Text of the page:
Tuesday, 15th May - The world’s biggest car company General Motors has pulled $10 million USD of Facebook advertising just days before the social network begins trading on the stock exchange.
Wednesday, 16th May - Encouraged by strong market demand, social networking site Facebook has increased the price band and number of shares for the initial public offer that could garner up to USD 18 billion (up from USD 16 billion, which was earlier upped from USD 12 billion).
Thursday, 17th May – Is Facebook California’s savior? Facebook’s IPO, by some estimates, will turn a thousand of its employees into instant millionaires. So many suddenly wealthy taxpayers in California couldn’t come at a better time, especially when “The Golden State” has a growing budget deficit.
Friday, 18th May - Just hours before Facebook opened on the public market today, a group of Facebook users sued the company in a $15 billion class-action lawsuit over privacy, according to Bloomberg.
This was the working week prior to the much anticipated Facebook IPO launch (at $38), and in all this anticipation Facebookipodayclosingprice.com was born, and it predicted the closing price of the Facebook share to be as high as $54.
So we waited with bated breath to see if this was really going to happen, hoping to witness history being made.
So, what happened in the end was that the IPO opened and closed at roughly the same price.
Conclusion: Everyone added fuel to the fire, and now they say that the Facebook IPO disappointed them. Does this seem logical to you??Share
So many of us have created pages on facebook with a motive to either raise awareness or promote a band, or a short film, or a famous personality, the list goes on and on.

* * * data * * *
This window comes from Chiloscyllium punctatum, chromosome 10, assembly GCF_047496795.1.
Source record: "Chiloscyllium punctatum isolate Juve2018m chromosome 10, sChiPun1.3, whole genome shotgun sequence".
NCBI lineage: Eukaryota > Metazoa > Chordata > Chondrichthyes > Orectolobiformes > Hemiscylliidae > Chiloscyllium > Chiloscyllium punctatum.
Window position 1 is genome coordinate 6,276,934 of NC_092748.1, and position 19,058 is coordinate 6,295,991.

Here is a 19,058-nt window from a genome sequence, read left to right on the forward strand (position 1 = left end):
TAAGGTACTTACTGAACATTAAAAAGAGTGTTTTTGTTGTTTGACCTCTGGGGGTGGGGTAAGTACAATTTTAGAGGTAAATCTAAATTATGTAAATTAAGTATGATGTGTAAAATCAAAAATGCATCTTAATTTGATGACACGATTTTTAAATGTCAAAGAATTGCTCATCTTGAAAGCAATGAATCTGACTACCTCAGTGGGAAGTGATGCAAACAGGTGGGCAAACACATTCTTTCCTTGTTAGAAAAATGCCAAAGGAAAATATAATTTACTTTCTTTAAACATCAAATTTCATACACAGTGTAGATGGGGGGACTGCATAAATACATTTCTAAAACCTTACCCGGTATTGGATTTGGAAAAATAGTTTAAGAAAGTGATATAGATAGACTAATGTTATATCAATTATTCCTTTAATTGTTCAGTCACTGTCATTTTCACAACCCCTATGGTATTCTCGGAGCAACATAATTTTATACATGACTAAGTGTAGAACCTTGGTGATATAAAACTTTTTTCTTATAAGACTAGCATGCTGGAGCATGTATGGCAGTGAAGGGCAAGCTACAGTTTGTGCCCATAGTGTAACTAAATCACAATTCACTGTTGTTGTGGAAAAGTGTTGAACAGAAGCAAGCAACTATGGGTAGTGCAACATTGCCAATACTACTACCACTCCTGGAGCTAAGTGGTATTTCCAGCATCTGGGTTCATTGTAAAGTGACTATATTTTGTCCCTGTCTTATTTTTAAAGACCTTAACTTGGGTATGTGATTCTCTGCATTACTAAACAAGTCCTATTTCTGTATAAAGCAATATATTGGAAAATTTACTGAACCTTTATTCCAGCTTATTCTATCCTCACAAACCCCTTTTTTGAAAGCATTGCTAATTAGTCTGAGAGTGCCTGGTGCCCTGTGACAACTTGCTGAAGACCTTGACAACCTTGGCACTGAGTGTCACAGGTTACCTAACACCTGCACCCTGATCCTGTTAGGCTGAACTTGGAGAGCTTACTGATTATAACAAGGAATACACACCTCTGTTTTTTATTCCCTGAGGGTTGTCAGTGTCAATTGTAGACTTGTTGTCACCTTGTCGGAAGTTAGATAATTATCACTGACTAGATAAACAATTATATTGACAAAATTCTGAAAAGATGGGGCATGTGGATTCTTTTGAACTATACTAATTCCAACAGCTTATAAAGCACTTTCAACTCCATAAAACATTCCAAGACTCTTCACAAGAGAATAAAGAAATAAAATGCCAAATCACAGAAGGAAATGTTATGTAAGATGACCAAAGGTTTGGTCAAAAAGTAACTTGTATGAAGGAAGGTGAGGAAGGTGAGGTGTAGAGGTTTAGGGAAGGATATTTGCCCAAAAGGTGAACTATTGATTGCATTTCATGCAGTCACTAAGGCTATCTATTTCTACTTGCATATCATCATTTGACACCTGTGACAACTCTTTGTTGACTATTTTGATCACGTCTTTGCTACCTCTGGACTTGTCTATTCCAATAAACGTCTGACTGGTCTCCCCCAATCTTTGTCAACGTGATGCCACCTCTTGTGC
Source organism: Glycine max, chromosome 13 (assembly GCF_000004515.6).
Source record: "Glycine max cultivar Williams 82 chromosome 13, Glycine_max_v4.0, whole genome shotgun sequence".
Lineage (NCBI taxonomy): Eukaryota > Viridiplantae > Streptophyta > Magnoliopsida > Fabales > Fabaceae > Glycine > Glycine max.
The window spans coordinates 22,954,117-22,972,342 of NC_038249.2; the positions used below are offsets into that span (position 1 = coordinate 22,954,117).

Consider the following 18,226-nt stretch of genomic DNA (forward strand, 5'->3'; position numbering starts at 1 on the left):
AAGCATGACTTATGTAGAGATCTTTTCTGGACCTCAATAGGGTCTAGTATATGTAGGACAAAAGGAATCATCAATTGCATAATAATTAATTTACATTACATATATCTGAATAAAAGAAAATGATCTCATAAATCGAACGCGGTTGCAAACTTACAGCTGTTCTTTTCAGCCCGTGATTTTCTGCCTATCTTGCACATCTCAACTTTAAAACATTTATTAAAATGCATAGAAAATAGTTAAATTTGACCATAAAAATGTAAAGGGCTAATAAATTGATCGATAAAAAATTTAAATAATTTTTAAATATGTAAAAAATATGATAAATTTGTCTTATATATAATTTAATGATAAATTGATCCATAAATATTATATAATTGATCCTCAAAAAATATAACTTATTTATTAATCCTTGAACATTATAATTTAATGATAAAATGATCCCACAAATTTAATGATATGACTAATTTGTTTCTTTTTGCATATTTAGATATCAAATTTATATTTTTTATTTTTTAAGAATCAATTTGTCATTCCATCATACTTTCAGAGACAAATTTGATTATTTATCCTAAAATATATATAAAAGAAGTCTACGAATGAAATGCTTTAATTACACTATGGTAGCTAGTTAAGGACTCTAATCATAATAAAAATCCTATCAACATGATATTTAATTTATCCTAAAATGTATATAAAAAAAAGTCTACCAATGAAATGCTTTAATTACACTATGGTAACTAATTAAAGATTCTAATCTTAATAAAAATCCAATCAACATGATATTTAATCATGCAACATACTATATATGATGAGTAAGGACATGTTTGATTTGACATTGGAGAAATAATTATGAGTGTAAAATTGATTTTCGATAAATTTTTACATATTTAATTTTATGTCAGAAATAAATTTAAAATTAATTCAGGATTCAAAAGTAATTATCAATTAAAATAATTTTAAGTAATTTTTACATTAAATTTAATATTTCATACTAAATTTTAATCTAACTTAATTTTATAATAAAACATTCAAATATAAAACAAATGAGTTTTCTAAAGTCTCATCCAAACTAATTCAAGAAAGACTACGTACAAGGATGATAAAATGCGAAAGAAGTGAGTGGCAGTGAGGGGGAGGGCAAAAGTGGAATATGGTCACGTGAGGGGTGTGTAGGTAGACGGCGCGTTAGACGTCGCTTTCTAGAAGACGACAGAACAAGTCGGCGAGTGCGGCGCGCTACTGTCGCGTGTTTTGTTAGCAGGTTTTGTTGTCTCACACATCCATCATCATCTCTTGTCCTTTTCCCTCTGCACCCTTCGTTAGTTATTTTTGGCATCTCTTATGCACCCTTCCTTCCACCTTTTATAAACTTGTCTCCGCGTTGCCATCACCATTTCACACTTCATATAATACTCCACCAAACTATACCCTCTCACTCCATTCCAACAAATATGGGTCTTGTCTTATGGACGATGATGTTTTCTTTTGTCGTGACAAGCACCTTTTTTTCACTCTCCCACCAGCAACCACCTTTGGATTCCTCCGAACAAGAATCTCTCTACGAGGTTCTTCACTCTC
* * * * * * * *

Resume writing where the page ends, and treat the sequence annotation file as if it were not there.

Don’t you wonder what is it that brings people to your page and keeps them interested? When is the iron hot so that you may strike it? Not once, not twice, but as many times as necessary?
Here are a few pointers that should help you maximize the number of people checking in to your page, and getting engaged.
We all know how important it is to get likes and comments on our Facebook page. The reason for that is to keep a good EdgeRank. Facebook admits that the average Facebook page reaches only about 17% of its fans, and since less than 1 to 2% of fans go back to your page, EdgeRank and newsfeed visibility are critical. These statistics are of course based on an average.
Once you get a new fan, if your page makes him happy or intrigues him, he will continue to come back to your page, otherwise he would simply stop.
Now you need to know who you are appealing to and when these people are most active. Therefore, it is necessary to know which days of the week your fans are most and least responsive. This factor differs with every company and industry.